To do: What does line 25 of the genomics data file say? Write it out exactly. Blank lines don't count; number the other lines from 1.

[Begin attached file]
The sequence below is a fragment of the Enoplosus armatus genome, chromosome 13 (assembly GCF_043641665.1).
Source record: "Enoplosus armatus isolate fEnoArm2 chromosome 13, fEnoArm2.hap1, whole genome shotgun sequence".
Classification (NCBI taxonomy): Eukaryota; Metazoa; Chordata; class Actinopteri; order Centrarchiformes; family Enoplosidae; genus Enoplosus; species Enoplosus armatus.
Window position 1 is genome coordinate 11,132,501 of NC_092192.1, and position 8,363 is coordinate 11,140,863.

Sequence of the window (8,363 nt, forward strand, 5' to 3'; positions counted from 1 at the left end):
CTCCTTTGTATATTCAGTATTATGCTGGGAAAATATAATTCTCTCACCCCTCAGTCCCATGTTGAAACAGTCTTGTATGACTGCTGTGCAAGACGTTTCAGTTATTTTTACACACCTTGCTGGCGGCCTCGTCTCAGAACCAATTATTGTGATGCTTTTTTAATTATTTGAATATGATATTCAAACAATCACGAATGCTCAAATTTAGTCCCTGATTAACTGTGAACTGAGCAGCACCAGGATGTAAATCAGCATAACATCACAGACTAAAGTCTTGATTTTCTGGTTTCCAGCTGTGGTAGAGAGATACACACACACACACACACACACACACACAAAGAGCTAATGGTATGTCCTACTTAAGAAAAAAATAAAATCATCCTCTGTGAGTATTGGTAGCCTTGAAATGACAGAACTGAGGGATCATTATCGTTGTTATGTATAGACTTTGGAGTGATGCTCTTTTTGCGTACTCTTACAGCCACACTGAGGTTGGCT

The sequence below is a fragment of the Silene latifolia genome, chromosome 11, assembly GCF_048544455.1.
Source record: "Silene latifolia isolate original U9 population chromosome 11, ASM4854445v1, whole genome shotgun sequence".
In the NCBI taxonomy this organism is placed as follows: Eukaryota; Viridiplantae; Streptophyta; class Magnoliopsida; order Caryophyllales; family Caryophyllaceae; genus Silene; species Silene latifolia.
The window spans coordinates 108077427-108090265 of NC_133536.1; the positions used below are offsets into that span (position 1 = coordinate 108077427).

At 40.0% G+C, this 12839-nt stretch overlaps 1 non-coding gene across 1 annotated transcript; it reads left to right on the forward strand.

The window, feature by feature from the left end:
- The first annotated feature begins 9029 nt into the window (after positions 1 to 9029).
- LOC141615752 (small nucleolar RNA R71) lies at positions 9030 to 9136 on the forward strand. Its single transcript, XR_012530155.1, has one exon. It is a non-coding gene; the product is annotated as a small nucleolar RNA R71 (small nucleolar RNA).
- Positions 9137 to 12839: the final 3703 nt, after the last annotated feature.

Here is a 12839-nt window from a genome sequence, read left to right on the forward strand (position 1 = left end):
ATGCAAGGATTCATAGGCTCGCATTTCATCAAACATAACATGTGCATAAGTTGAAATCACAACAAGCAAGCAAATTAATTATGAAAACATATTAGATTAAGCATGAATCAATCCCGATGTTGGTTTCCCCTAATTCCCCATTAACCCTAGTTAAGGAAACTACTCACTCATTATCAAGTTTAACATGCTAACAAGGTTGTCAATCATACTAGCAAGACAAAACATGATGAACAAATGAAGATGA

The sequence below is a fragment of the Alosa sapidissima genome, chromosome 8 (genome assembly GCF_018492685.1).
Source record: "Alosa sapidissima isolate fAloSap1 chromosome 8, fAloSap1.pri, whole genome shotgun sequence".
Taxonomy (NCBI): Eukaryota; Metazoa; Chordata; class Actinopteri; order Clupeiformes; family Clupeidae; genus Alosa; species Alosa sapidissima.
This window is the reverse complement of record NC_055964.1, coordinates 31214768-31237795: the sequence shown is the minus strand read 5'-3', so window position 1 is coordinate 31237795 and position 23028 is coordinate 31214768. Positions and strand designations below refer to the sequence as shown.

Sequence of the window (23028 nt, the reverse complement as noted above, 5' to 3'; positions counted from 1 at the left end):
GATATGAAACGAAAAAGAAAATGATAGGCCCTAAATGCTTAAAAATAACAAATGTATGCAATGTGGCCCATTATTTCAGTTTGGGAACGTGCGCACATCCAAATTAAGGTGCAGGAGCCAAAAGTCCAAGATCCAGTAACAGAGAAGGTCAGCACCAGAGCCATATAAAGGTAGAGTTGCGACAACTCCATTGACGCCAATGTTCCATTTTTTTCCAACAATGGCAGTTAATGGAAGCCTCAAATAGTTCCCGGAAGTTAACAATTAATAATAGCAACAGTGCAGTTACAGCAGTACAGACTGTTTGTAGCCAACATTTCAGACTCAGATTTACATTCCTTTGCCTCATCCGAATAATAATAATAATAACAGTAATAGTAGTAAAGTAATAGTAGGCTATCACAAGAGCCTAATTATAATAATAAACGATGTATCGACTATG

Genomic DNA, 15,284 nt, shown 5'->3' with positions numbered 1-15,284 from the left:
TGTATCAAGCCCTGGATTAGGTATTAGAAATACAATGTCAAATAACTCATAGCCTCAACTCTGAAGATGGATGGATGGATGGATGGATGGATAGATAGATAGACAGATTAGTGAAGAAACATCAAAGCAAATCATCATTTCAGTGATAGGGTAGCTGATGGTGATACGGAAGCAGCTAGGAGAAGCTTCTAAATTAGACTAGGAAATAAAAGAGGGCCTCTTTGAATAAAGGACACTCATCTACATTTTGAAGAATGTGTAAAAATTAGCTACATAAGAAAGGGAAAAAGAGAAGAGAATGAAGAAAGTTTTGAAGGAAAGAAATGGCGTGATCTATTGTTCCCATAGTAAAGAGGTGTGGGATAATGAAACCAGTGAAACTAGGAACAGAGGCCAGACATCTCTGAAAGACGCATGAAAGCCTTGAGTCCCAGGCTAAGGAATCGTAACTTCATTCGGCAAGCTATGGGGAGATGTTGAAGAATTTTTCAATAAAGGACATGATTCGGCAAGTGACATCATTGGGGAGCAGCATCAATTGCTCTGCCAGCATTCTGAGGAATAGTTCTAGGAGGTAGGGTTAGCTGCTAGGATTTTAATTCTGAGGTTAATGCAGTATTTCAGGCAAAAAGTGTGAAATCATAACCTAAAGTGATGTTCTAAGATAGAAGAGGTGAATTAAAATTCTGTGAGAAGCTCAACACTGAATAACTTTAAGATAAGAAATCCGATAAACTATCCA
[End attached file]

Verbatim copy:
TGTATCAAGCCCTGGATTAGGTATTAGAAATACAATGTCAAATAACTCATAGCCTCAACTCTGAAGATGGATGGATGGATGGATGGATGGATAGATAGATAGACAGATTAGTGAAGAAACATCAAAGCAAATCATCATTTCAGTGATAGGGTAGCTGATGGTGATACGGAAGCAGCTAGGAGAAGCTTCTAAATTAGACTAGGAAATAAAAGAGGGCCTCTTTGAATAAAGGACACTCATCTACATTTTGAAGAATGTGTAAAAATTAGCTACATAAGAAAGGGAAAAAGAGAAGAGAATGAAGAAAGTTTTGAAGGAAAGAAATGGCGTGATCTATTGTTCCCATAGTAAAGAGGTGTGGGATAATGAAACCAGTGAAACTAGGAACAGAGGCCAGACATCTCTGAAAGACGCATGAAAGCCTTGAGTCCCAGGCTAAGGAATCGTAACTTCATTCGGCAAGCTATGGGGAGATGTTGAAGAATTTTTCAATAAAGGACATGATTCGGCAAGTGACATCATTGGGGAGCAGCATCAATTGCTCTGCCAGCATTCTGAGGAATAGTTCTAGGAGGTAGGGTTAGCTGCTAGGATTTTAATTCTGAGGTTAATGCAGTATTTCAGGCAAAAAGTGTGAAATCATAACCTAAAGTGATGTTCTAAGATAGAAGAGGTGAATTAAAATTCTGTGAGAAGCTCAACACTGAATAACTTTAAGATAAGAAATCCGATAAACTATCCA